Consider it a bit of a Goldilocks problem (too hot, too cold, too serious, too funny nothing just right). Filmmaker David Gordon Green first made waves with serious, sensitive fare – from George Washington and All the Real Girls to even the tensely wrought thriller Undertow – before veering off into studio comedy territory with Pineapple Express, Your Highness, and The Sitter. The returns on such properties were literally diminishing: while Pineapple Express made over $100m at the box office, Your Highness didn’t crack $25m and The Sitter just missed out on $35m. Yet money wasn’t the problem with Green’s funnier stuff, it was that it just didn’t seem nearly as good as his dramatic projects, laughs aside. Green married his apparently warring aesthetics with last year’s little-seen Prince Avalanche, a funny and clever film that’s also very much about fraught interpersonal relationships, but his interest in full-out comedy has seemingly dipped to an all-time low. Is David Gordon Green done with big studio comedies? And is that actually – gasp! – a mistake?

read more...

trollhunter

Taking stock is perfectly natural this time of year. A fresh start always offers the best microscope through which to observe the goals we achieved or left incomplete (like the goal of making a list of goals (I’ll get to it soon, stop bugging me)), and one of the most fascinating ways I know to take stock is to look at what movie projects never made it to the finish line. I’ve looked at 16 recent abandoned movies so far, all of which remain unmade (including the Arrested Development movie whose inclusion in the first list commenters bitched about so vehemently), and there are plenty more where they came from. On the deeper level, it’s a reminder of the fragility of the seventh art, but as pure trivia, it’s an excellent exercise in What If. Great ideas unrealized and bad bullets dodged, here are 8 more non-movies to add to the collection:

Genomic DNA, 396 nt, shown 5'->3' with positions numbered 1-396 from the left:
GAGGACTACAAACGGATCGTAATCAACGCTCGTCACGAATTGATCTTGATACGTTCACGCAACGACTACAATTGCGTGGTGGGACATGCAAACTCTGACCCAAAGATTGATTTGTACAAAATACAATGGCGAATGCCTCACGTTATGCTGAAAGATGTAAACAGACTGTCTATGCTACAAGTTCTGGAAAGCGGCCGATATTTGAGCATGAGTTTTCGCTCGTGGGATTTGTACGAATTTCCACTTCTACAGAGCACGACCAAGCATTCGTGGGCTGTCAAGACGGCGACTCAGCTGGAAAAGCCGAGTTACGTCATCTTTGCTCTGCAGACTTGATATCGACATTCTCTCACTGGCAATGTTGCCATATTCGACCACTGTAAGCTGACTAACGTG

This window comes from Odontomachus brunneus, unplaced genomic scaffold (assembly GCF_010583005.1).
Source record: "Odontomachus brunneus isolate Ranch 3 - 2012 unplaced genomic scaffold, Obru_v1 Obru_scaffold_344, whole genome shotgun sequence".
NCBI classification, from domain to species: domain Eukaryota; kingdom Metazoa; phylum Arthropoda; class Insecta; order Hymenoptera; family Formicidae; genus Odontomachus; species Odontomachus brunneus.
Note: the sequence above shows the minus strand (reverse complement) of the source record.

read more...

uak2BzrtC6pEs17XynslGDcxQm8

A funny thing happens when you Google David Gordon Green. Buried down under the first page of hits for “David Gordon Green director” is a related search for “what happened to David Gordon Green” which, once clicked, spits out a litany of links to articles with titles like “Whatever Happened To David Gordon Green?” and “What the Fuck Happened to David Gordon Green?” As a fan of Green’s earlier works, I understand the sentiment – it’s hard to conceive that the filmmaker who made dramatic, nuanced works like George Washington and Undertow also made The Sitter and Your Highness. What the fuck indeed. But even the existence of something like Your Highness (a film I keep hoping to like, or at least to forgive) and The Sitter (a misfire in every way) shouldn’t stop a cinephile’s admiration and appreciation of David Gordon Green, because you can still always watch his hands-down, no-contest, modern classic gem of a movie, All the Real Girls.

read more...

Sean Penn

What is Casting Couch? It’s a daily casting column that isn’t stalking Maria Bello. It swears. Sean Penn has been one of Hollywood’s top actors for decades now, but he’s never really been the sort of performer who stars in big budget blockbusters. Doesn’t he deserve to have his own action franchise already? Well, if his latest project takes off at the box office, he might get it. THR reports that Penn has signed on to star in an adaptation of one of French crime novelist Jean-Patrick Manchette’s books, “The Prone Gunman,” where he will play a badass spy type who gets betrayed by his organization and ends up getting chased all across Europe in a deadly game of cat and mouse. Think of it as being like Steven Soderbergh’s Haywire, only starring an actor.

read more...